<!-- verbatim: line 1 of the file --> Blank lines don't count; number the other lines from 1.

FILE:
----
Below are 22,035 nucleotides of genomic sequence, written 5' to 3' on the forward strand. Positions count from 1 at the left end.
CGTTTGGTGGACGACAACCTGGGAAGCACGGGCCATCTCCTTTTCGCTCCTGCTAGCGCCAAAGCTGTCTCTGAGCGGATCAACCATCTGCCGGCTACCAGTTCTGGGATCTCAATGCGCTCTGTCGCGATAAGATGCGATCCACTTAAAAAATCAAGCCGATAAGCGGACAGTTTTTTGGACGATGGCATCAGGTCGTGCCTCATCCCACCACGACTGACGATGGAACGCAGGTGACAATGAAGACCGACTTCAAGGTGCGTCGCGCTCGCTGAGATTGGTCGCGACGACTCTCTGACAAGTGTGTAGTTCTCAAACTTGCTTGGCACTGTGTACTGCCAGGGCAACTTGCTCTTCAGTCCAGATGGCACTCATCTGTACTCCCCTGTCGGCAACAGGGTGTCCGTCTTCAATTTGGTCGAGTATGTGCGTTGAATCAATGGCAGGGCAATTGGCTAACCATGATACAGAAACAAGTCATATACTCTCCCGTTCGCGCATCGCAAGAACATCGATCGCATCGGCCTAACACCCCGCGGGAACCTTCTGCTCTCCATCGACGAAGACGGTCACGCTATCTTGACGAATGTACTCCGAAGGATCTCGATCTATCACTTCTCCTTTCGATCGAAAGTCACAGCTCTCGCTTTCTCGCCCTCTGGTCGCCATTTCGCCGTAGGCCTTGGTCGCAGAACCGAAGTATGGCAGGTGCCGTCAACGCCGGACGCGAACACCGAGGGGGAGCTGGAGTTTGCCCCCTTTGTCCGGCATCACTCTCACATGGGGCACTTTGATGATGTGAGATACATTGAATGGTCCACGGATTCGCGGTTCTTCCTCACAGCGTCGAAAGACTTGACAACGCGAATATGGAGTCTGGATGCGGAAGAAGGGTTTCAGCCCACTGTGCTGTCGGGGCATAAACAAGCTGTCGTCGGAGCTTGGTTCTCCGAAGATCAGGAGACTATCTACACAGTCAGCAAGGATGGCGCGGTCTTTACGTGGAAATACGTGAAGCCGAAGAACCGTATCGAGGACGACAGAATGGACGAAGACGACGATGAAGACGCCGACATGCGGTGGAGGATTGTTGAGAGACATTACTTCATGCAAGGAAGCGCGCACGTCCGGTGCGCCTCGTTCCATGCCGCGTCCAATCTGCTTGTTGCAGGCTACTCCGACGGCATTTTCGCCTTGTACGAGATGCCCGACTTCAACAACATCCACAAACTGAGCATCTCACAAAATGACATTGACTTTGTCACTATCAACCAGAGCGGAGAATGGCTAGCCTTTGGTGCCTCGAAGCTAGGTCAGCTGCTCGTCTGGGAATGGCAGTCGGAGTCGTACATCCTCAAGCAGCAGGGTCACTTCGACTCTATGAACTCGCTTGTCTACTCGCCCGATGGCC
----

Below are 22,035 nucleotides of genomic sequence, written 5' to 3' on the forward strand. Positions count from 1 at the left end.